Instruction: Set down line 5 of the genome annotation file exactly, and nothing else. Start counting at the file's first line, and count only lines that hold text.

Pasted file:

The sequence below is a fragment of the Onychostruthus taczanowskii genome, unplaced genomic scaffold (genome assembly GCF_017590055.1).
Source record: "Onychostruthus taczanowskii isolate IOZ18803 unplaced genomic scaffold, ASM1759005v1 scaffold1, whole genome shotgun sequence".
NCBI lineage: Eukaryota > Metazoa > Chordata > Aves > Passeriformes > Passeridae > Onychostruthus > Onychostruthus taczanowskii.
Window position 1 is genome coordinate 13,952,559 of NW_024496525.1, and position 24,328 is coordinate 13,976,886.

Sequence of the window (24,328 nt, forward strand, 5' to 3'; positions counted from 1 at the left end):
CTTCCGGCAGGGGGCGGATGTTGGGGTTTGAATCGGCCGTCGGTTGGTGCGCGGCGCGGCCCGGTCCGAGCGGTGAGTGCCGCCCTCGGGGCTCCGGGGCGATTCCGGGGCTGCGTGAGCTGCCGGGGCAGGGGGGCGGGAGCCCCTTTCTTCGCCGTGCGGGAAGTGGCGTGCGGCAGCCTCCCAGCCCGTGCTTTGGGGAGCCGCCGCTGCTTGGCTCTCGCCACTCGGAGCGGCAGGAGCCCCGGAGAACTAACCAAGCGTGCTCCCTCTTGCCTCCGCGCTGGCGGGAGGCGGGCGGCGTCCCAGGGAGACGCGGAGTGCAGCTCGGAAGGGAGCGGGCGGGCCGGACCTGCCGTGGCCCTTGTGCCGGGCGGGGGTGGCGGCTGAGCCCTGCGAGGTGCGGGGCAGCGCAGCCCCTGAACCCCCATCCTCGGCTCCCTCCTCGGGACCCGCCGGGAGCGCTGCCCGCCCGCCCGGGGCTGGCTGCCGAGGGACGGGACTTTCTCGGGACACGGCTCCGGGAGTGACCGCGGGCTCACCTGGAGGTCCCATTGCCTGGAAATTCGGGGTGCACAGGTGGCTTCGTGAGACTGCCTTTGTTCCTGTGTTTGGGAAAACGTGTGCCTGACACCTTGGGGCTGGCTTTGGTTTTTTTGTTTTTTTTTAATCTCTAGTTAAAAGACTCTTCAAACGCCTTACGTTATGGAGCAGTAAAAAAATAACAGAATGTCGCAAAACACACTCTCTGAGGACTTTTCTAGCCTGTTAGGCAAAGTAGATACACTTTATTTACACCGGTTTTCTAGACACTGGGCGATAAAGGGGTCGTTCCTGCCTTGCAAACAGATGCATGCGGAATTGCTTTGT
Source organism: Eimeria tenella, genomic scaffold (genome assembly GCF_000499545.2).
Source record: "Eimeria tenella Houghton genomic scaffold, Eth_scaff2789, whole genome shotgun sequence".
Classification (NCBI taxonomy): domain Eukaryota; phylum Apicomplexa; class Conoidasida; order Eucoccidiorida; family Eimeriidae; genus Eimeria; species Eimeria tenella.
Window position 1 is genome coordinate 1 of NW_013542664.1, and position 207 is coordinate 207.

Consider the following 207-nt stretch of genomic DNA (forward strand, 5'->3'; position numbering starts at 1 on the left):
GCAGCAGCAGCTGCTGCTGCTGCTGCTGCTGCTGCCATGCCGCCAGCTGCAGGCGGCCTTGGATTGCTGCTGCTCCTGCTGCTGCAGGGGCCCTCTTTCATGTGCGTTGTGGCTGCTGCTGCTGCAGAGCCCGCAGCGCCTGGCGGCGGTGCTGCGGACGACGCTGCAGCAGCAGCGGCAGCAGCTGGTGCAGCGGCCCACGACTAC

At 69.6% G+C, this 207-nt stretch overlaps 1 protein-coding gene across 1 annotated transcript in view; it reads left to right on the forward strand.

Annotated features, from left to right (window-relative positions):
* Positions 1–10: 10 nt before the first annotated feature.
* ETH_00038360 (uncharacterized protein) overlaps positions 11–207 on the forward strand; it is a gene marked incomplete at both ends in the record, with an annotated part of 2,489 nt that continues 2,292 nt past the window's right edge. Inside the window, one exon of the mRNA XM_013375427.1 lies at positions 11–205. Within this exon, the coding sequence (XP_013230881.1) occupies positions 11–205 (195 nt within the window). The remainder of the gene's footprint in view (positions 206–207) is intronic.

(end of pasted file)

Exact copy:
Sequence of the window (24,328 nt, forward strand, 5' to 3'; positions counted from 1 at the left end):